Brother Ron Barnes
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Did God Kill People?

 

Dear Brother Ron

 

Did God really kill people like it says in the Bible? See Genesis 6:8, Genesis 19:4, Exodus 14:28, 1 Samuel 6:19, 1 Kings 13:1-24 and 2 Chronicles 13:20

 

Candy

 

Dear Candy

 

Your first reference is probably to Genesis 6:7, not 6:8.

 

Genesis 6:7 And the LORD said, I will destroy man whom I have created from the face of the earth; both man, and beast, and the creeping thing, and the fowls of the air; for it repenteth me that I have made them. Genesis 6:8 But Noah found grace in the eyes of the LORD.

 

You will notice that, in Genesis 6:7, God says He is going to kill all the animals as well as the humans. What did the animals do to get Him so upset? They didnít eat any apples or build a golden calf to worship. So why is God going to kill all the animals for being what He made them to be? This makes God out to be a homicidal maniac. I do not worship a homicidal maniac.

 

You must remember that, at this time, the priests were the government. Everything that happened was because God made it happen. If good things happened, they happened because God was pleased. If bad things happened, God was angry. Geology, meteorology or any of the other sciences were unknown to these people. So if there was a flood, it was because God regretted having made all the animals (including people) and was about to correct His error. The only problem with this is that God, being perfect, is incapable of error. Do you see why I have a problem taking every word of the Bible at face value?

 

Genesis 19:4 has nothing to do with God killing anybody.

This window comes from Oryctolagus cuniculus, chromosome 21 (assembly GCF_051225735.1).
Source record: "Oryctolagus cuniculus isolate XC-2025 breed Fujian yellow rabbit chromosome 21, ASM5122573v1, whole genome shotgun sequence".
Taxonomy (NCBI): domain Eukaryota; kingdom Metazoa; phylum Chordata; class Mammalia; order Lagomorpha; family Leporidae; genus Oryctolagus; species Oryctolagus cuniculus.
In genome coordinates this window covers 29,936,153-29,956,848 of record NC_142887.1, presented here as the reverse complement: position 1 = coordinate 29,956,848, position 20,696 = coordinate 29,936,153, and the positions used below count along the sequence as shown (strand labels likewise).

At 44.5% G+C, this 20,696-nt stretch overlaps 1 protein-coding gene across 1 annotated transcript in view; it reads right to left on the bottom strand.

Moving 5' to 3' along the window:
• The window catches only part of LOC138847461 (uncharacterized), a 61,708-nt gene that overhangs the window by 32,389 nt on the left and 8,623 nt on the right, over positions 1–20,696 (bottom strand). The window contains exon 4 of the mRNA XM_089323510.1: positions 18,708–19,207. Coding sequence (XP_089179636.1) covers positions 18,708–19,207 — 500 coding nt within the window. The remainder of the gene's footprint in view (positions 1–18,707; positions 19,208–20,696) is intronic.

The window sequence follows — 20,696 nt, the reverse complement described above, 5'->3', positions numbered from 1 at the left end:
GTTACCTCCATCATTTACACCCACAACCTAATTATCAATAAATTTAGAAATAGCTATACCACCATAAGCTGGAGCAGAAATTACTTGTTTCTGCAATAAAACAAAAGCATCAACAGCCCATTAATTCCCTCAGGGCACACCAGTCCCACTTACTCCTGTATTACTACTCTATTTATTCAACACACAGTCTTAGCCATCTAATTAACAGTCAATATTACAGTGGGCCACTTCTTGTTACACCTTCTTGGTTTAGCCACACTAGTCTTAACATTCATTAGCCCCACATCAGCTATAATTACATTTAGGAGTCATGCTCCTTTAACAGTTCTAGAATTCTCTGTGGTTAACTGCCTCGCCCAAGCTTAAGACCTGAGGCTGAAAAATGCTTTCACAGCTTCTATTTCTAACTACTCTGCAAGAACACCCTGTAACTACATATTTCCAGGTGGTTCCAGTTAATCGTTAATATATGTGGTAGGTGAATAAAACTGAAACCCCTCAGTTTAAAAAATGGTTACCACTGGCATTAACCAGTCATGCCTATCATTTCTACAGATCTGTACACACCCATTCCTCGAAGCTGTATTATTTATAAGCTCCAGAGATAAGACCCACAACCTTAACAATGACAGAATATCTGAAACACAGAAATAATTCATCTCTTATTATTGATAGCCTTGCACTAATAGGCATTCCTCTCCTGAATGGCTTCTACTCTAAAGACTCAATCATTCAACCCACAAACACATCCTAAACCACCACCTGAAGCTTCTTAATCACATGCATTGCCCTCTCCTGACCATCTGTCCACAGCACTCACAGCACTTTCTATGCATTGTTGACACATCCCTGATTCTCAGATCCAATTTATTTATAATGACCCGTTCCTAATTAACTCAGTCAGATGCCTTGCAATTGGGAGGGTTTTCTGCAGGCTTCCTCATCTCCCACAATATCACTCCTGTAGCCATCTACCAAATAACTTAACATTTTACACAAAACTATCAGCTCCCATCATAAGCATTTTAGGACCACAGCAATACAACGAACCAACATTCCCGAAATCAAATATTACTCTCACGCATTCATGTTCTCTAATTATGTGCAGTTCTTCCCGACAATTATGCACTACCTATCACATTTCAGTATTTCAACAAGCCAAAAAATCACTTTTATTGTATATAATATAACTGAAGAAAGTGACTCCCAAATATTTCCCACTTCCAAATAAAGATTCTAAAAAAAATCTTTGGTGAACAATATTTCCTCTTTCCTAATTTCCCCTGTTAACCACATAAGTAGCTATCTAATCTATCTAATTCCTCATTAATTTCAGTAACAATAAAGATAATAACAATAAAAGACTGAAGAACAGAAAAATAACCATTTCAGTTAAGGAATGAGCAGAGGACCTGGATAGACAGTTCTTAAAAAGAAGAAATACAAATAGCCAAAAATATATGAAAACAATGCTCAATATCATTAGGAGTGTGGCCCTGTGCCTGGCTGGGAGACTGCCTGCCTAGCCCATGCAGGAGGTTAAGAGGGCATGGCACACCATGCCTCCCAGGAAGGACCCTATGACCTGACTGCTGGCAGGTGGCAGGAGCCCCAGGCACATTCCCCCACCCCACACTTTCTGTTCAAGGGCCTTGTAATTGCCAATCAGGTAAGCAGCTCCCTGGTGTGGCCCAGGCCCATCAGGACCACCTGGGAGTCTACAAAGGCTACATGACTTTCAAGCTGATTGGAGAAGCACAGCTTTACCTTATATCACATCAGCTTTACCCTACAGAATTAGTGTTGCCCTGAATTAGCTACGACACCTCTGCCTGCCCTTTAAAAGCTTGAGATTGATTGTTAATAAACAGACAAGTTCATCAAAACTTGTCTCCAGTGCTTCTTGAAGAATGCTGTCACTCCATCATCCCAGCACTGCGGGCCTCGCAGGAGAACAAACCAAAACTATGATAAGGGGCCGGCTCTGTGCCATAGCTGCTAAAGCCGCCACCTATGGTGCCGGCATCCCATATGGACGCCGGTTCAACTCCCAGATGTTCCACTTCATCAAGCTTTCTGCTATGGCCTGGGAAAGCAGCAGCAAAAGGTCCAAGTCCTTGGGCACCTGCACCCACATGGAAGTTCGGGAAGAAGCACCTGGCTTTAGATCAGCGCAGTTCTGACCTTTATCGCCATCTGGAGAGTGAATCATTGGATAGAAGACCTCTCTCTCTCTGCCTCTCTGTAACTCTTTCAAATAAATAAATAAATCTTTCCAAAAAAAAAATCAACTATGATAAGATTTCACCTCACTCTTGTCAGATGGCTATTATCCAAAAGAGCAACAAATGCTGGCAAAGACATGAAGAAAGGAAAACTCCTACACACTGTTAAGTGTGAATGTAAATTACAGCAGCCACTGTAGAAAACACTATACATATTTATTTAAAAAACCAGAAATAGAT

Genesis 19:3  And he pressed upon them greatly; and they turned in unto him, and entered into his house; and he made them a feast, and did bake unleavened bread, and they did eat. Genesis 19:4  But before they lay down, the men of the city, even the men of Sodom, compassed the house round, both old and young, all the people from every quarter:

 

Regarding the miracle of Moses parting the Red Sea, as told in Exodus 14, there have been attempts to find a scientific explanation for this. You can find one such attempt at http://www.slate.com/articles/life/faithbased/2009/04/a_skeptics_guide_to_passover.html.

Since I do not know enough about meteorology or oceanography to make a judgment, I will leave it to you to decide the value of these theories. But whether you believe that the incident was a divine miracle or a natural phenomenon, you have to admit that the timing was spectacular.

 

1Sa 6:19  And he smote the men of Bethshemesh, because they had looked into the ark of the LORD, even he smote of the people fifty thousand and threescore and ten men: and the people lamented, because the LORD had smitten many of the people with a great slaughter.

 

In my research on this passage, I found that most scholars believe this to be an error in translation. Bethshemesh was a small town, incapable of supporting 50,070 people. The more probable number is 70. You should also remember what I said earlier about the Hebrews being under the rule of the priesthood. This included the soldiers. So if the temple soldiers killed these people for defiling the Ark, they were doing Godís work. God did it. The soldiers were merely His instruments.

 

So was the lion that killed a prophet for eating and drinking where God told him not to, as described in I Kings, chapter 13. It seems God is pretty stern about His dietary restrictions.

 

And finally, it wasnít God who killed Jereboam in II Chronicles 13:20. He died as a result of wounds he suffered in a battle with the army of Abijah. So if I may make a suggestion, before you take somebodyís word about the actions and motives of God, you might try doing a little research on your own. I find that people are often guilty of trying to put their words in Godís mouth. As Zig Zeigler used to say, this is both incorrect and unsanitary.

 

Best always

Brother Ron